Speaking of First Editions (see what I did there?), my gaming days started in 1979 with fifth printing of the Holmes Basic Set (Blue box, Adventure B1 In Search of the Unknown, and cardboard chits for dice), and soon moved on to AD&D, which we played for many, many years.
My friend Jeff introduced me to the game. We had all been avid gamers, playing Risk, something called Stockmarket, and Diplomacy.We heard the news stories about James Dallas Egbert III, who had supposedly had gone missing in the steam tunnels of Michigan State University while playing a game called Dungeons and Dragons. The exactly timeline is rather sketchy, but suffice it to say that by the time I was 16, I was hooked on D&D. Bad.
I have to back up here and say that my first "rpg" type gaming experience was the computer text game Collosal Cave Adventure. I had a friend, Clark, who's dad worked for AT&T. They had the computer game on a mainframe in Georgia I believe, and we would rack up long distance telephone bills playing via the computer's modem (which consisted of jamming the telephone into the cradle on the back of the computer). I first saw Monty Python and the Holy Grail on public television at Clark's House when I was about 13. It changed my life forever.
AD&D served me well for as long as I cared to play. I was never excited about new editions coming out, as it meant having to purchase new core books, which I was never really interested in. I had designed my own game world, and was happy purchasing published modules for inspiration, but tweaking them to fit into my own vision of what a fantasy game world should be.
I did pick up Arms Law from Iron Crown Enterprises, and incorporated it into my game for a while until creating my own simplified system inspired by it. Years later I wound up working for I.C.E. (about 4 years after Monty Cook left), but it was brutal days there in fateful '97. However, it was one of the best periods in my career.
I picked up the complete Rolemaster System while there, and somewhere along the lines I bought the Judges Guild set. There was some flirting with D&D 2e, and then 3.0. However, my first reaction to 3.0 and the "feats" was "wow... this sort of makes characters a few levels higher to start out with. Why not just do that?" I've purchased some products for Call of Cthulu and Pendragon, as well as assorted third party stuff. I also recall the Role Aids products with fondness.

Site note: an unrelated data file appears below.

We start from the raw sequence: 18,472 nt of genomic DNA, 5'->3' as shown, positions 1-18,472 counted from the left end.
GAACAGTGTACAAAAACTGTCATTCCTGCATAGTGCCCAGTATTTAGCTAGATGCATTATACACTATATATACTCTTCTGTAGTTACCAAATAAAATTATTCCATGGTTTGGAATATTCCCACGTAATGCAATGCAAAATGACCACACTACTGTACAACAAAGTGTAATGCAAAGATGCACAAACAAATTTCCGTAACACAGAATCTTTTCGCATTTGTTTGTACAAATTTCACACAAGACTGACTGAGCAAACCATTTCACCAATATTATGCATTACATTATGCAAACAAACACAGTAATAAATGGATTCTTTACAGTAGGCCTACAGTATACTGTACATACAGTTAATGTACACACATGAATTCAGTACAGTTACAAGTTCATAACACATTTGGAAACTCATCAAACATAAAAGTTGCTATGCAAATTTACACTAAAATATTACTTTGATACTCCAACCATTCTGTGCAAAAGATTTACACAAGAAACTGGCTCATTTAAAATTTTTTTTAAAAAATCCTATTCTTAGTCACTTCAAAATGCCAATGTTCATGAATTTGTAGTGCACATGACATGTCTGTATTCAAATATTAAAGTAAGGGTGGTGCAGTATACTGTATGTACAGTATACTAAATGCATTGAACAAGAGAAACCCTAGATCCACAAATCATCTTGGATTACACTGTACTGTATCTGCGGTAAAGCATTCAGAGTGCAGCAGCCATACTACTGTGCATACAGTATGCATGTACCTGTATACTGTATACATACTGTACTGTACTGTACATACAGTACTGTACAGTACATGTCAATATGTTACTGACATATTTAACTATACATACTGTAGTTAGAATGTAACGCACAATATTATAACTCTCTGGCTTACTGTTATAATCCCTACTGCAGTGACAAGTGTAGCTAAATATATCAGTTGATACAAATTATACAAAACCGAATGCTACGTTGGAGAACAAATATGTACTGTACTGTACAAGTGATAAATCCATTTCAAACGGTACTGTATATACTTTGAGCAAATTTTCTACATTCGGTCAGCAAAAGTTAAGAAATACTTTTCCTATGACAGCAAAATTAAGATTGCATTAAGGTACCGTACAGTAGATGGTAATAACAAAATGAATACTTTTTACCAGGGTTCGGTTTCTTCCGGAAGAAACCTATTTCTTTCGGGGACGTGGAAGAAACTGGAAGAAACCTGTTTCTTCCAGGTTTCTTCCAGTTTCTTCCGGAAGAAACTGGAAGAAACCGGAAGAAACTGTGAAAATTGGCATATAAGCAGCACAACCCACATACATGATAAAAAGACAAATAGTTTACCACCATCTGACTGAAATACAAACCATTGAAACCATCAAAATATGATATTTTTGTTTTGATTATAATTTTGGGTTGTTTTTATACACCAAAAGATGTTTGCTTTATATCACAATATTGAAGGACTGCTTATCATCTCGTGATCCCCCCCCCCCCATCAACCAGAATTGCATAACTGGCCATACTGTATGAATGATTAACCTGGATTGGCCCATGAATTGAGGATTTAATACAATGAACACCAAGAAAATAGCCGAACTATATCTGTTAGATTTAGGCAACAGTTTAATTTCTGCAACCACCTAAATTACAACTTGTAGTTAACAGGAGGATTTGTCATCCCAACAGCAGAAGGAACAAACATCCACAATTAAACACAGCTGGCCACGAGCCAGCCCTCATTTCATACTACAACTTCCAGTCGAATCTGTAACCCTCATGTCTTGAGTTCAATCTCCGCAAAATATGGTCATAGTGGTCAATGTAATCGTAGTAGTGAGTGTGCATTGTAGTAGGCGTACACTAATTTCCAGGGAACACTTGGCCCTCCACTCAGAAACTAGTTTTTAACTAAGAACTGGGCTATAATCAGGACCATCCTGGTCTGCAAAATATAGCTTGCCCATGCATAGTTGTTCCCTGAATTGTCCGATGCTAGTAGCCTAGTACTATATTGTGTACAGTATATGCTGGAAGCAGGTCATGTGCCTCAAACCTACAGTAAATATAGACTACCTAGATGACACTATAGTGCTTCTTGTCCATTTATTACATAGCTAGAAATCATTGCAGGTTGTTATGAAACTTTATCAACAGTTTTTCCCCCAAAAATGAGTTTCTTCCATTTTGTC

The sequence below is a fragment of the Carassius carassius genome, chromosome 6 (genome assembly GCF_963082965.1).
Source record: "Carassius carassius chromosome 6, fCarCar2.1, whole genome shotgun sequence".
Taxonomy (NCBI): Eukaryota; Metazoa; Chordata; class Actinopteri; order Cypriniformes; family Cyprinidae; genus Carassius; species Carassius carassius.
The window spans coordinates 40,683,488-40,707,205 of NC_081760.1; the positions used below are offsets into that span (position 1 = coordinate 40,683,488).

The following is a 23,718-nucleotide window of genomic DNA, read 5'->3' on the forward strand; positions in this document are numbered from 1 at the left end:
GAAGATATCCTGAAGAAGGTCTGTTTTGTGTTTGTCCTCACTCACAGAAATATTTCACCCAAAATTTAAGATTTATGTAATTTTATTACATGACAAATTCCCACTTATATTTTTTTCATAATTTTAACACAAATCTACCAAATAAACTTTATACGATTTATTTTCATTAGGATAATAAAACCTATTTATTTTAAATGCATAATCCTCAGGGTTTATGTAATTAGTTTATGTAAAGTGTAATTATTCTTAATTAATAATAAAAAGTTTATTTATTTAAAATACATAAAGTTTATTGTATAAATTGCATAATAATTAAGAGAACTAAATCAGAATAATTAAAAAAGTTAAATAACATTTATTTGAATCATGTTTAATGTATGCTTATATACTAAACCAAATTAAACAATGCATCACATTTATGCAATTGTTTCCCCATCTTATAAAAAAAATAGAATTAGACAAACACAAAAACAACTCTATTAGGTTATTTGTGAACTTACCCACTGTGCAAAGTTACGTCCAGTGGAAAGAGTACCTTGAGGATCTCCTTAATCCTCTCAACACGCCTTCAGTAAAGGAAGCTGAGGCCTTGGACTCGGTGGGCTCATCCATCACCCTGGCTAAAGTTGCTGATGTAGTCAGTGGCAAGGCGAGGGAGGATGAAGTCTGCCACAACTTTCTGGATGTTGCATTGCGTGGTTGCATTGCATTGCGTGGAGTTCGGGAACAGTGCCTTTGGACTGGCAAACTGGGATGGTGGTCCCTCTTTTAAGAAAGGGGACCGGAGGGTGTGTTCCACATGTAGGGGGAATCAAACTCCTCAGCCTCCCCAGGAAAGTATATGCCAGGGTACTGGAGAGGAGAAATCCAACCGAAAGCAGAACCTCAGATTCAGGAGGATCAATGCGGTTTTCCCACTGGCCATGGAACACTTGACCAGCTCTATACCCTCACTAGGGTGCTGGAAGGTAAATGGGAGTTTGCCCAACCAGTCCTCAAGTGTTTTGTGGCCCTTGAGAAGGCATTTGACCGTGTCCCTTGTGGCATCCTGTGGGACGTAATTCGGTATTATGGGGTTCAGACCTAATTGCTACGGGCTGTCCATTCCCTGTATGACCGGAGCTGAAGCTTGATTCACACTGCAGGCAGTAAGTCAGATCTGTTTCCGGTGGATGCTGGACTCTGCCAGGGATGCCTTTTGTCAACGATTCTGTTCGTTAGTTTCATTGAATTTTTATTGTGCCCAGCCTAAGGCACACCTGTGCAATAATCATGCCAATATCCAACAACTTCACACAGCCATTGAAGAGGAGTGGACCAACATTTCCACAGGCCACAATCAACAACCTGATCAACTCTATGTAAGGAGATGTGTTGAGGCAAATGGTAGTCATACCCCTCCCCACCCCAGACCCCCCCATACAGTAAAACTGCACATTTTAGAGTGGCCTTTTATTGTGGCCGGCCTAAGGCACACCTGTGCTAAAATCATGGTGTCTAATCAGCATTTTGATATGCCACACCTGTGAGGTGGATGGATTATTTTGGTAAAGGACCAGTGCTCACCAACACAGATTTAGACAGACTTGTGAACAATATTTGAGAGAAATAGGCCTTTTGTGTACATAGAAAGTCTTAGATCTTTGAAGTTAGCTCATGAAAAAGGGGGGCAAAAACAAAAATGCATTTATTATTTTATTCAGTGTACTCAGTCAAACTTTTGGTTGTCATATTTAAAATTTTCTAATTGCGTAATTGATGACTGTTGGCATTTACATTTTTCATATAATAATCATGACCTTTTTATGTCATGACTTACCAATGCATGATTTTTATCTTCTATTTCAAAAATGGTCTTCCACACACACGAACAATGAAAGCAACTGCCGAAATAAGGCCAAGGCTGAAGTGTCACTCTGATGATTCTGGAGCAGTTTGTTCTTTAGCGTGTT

I have admittedly never even cracked a 4.0 book until this past December when I was at my FLGS picking up a copy of Labyrinth Lord and the AEC. The quick perusal didn't do much for me.
So here we come... to the dawn of a new edition of one of my favorite games. I wish WoTC well and much success. I'm curious about what 5E will become. My personal goal is to have a simplified set of rules, downloadable for free in pdf format (which I have found with Labyrinth Lord and the AEC) which I can point to and say "Want to join my game? Here's the rules." If WoTC can pull that off, I may give it a go. If not, there's plenty of options out there.
I do have to say that I am disappointed at WoTC's decision to contract the artwork for 5E to China. There are countless talented domestic artists who would love to work on the project. I think a unified "artist's hand" is less important than the art direction itself. When I was at I.C.E., we commissioned hundreds of pieces of art for the Middle-earth Collectible Card Game from many different artists, yet the game had a unified feel. I'm hoping for something a bit less "action figurey" (read, Todd McFarlaneish), and more classic (read, Pre-Raphaelite type stuff). Click on the Shatterworld link at the top of this page to see what I'm talking about.
I pushed my soul in a deep dark hole and then I followed in
I watched myself crawling out now, as I came crawling in
I got up so tight I couldn't unwind
I saw so much, I broke my mind
I just dropped in to see what condition my condition was in
Yeah. Yeah. Ooooohhhhhhh Yeaaaaaaaaaaaaaah!